When it comes to obtaining a mortgage, everyone has different needs. Watch and learn about the various mortgage products available so you can make an informed decision.
As a homebuyer, you have a choice of different mortgage products to finance your purchase:
Fixed-rate loan: Provides a constant interest rate and monthly principal and interest payment for the life of the loan. Some advantages of fixed-rate loans:
• Easier to budget.
• Offers protection against rising rates.
Adjustable rate loan: The interest rate and monthly payment can fluctuate. Some advantages of adjustable rate loans:
• Typically, interest rates are initially offered at a discount rate.
• In a low-rate environment, an ARM can save significant money over a fixed-rate mortgage.
FHA loan: Mortgage loan that is insured by the Federal Housing Administration (FHA). Some advantages of the FHA loan:
• Lower down payment, typically 3.5%.
• Lower closing costs.
• Easier credit qualifying.
VA loan: Mortgage loan guaranteed by the US Department of Veterans Affairs (VA), and is intended for veterans or active military members. An advantage of a VA loan:
• Typically no down payment.
Jumbo loan: A mortgage with a loan amount that is above the limits set by the government, also referred to as a non-conforming loan. This type of mortgage allows you to make a purchase on a home that exceeds the amount of money you would be able to acquire with a conforming fixed or adjustable rate loan. An advantage of a jumbo loan:
• If you are able to afford monthly payments, you can finance a larger loan without making a large down payment.
There is a range of mortgage products, so it is important to research what is best for your needs. Buddie, a mortgage banker, explains what to expect when it’s time to look for a mortgage: “Be prepared with a lot of different terms and acronyms when dealing with a mortgage banker and if there’s ever any time that you don’t understand, just ask.”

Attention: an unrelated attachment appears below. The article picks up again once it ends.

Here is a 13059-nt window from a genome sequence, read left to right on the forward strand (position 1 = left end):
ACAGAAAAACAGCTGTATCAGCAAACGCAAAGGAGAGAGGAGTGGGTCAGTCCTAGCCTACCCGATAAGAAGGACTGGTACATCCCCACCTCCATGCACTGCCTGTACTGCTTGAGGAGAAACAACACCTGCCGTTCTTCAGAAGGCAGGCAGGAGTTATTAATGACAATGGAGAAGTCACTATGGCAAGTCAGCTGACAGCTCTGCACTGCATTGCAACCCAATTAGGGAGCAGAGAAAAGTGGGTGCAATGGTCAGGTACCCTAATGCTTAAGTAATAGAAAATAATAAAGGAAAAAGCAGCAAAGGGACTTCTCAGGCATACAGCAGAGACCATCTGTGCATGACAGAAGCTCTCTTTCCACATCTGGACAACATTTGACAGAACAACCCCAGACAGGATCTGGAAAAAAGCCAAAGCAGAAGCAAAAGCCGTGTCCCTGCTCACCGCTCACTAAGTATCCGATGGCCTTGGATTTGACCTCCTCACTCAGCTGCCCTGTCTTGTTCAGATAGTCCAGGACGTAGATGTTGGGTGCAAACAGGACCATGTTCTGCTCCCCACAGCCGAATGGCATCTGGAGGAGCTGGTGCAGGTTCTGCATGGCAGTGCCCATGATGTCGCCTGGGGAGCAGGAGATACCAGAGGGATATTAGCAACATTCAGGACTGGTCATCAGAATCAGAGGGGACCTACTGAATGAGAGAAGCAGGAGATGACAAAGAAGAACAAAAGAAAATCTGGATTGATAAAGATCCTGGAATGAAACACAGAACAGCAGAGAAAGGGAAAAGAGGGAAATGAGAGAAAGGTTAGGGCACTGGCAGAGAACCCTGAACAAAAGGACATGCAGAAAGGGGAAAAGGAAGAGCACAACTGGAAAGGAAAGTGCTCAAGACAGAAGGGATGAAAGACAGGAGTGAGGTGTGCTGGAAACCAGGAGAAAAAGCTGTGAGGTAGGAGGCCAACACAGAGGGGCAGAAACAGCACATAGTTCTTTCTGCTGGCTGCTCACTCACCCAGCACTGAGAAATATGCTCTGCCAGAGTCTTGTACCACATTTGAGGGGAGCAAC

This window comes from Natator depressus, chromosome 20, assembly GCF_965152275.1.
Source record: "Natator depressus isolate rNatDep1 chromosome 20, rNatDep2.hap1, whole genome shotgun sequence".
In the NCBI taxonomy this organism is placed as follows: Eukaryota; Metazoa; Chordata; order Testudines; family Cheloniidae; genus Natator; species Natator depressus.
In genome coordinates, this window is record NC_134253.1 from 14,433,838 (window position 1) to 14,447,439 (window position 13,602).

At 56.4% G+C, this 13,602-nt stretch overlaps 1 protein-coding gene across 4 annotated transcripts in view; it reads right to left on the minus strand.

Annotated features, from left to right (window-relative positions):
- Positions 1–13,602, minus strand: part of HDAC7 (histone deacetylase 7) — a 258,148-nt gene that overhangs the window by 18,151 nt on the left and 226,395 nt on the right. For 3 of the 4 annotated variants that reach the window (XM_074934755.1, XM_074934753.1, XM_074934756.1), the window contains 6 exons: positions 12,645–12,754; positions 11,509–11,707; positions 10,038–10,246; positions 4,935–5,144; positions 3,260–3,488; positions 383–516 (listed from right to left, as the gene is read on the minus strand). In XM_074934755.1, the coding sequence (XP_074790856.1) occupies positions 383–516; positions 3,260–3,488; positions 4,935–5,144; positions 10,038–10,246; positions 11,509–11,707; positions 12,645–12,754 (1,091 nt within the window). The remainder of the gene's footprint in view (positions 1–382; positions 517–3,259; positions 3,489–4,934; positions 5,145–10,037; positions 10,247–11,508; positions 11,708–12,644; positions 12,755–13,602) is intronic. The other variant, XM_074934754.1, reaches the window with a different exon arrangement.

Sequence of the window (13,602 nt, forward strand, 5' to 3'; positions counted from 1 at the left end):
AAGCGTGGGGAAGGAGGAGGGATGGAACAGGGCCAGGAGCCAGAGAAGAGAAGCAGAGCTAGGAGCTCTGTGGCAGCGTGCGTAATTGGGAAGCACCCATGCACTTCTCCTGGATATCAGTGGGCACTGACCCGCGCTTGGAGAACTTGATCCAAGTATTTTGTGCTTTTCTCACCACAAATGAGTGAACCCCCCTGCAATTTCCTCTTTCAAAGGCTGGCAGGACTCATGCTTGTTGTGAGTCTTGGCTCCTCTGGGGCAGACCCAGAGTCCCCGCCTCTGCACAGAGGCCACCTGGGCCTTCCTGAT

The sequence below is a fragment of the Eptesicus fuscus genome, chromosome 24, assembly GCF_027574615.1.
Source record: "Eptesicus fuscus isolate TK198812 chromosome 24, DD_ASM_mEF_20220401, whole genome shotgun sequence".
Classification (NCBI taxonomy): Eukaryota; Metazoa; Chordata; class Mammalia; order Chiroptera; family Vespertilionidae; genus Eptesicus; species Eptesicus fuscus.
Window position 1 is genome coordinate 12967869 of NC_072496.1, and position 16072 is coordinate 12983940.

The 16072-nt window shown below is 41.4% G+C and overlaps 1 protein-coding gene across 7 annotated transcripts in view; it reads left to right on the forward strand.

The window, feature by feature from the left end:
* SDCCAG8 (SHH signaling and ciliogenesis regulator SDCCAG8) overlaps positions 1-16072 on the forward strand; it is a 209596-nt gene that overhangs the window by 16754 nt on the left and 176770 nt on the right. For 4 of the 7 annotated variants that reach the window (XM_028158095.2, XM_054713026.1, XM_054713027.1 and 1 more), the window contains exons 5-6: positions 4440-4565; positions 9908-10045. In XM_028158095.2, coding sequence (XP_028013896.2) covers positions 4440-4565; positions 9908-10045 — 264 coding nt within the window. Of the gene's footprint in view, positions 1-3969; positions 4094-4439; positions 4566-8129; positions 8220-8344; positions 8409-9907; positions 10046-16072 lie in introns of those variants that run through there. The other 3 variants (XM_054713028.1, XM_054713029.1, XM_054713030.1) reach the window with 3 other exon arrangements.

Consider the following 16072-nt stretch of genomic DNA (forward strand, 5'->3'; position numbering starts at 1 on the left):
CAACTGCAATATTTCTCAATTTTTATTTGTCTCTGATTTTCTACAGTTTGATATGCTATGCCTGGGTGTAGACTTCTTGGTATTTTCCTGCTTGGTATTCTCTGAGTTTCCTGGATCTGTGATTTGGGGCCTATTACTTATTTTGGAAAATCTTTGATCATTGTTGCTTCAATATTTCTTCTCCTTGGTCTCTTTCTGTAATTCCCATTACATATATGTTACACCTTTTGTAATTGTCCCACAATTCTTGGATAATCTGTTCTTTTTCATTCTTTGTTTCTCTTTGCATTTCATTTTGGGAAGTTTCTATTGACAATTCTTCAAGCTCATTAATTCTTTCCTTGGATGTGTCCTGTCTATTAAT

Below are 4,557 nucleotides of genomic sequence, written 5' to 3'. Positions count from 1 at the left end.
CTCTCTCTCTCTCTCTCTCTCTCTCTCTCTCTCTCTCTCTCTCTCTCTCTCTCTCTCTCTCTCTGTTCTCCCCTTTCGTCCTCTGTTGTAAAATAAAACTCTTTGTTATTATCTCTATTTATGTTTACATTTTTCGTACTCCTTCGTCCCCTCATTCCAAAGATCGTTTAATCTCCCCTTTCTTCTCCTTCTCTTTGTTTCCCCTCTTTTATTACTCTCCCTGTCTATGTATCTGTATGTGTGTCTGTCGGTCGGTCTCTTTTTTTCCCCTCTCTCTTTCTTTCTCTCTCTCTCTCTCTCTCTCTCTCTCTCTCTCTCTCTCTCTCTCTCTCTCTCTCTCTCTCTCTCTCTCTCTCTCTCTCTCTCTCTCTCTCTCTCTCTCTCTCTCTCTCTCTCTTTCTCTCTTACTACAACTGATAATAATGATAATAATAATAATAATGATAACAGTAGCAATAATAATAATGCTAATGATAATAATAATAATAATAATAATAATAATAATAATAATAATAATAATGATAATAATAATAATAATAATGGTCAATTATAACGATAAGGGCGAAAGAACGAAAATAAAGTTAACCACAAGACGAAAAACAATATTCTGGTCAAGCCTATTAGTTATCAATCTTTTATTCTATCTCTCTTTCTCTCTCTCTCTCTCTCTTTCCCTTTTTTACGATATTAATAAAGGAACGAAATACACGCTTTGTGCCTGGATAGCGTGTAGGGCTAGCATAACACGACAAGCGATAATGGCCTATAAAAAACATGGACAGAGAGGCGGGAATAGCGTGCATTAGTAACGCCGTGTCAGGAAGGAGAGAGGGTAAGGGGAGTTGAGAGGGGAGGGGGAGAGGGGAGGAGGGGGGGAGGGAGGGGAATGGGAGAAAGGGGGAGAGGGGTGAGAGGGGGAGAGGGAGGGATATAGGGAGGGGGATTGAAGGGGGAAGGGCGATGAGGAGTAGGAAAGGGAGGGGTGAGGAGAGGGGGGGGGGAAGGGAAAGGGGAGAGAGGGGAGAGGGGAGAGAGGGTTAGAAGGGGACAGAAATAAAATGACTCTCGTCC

We hope you’ve found this video and the many others on the My New Home YouTube channel helpful. Here are some other resources you might be interested in.
There is a lot to know before choosing a mortgage. To get started, check out:
Beyond mortgage products, there is also the loan term to consider. To learn about two of the most common and the differences between them:
For more real advice from real people on finding and buying a home:
Videos are for informational purposes only and represent the opinions of the speakers. Chase does not warrant the completeness, timeliness or accuracy of the content.
JA YUNG: When you’re dealing with trying to choose a mortgage that’s right for you, there are many options out there.
JA YUNG: The most common products that you would probably come across would be a fixed interest rate where the interest rate never changes and it’s a set number of years that you’re going to pay on the loan and when you’re done paying that period of time, that loan is paid off and you don’t owe anything more.
JA YUNG: Then you also have your adjustable rate mortgages where the interest rate may be fixed for a set period of time, let’s say one, three, five, or seven years, and then every year after that, the interest rate changes, so therefore your payment would be changing as well.
BUDDIE: So an FHA loan is a government sponsored loan that you can get in with a little bit lower of a down payment, typically that’s 3.5%.
JA YUNG: It’s a nice product for a first-time home buyer, but it’s really great for any home buyer who may have a little bit higher debt-to-income ratio or they may not have as much cash in the bank to be able to utilize for reserves, or somebody who doesn’t have the most perfect credit.
CURT: VA loans are for military folks, either current military or retired military and the benefits to a VA loan primarily are no down payment.
JA YUNG: When you’re dealing with a VA loan, one of the most important things is that we do have to verify your participation in the military.
JA YUNG: Jumbo loan is typically a loan that’s larger than what we would consider to be a conforming loan size. These are loan sizes that are established by the government based on what the median income and median house prices are. So jumbos are typically your larger loan sizes. It typically means that they’re higher interest rates and a little bit more strict credit guidelines.
TOM: Depending on the county you live in, across the country each county has a different limit. But normally speaking a jumbo loan is anything over 7,000.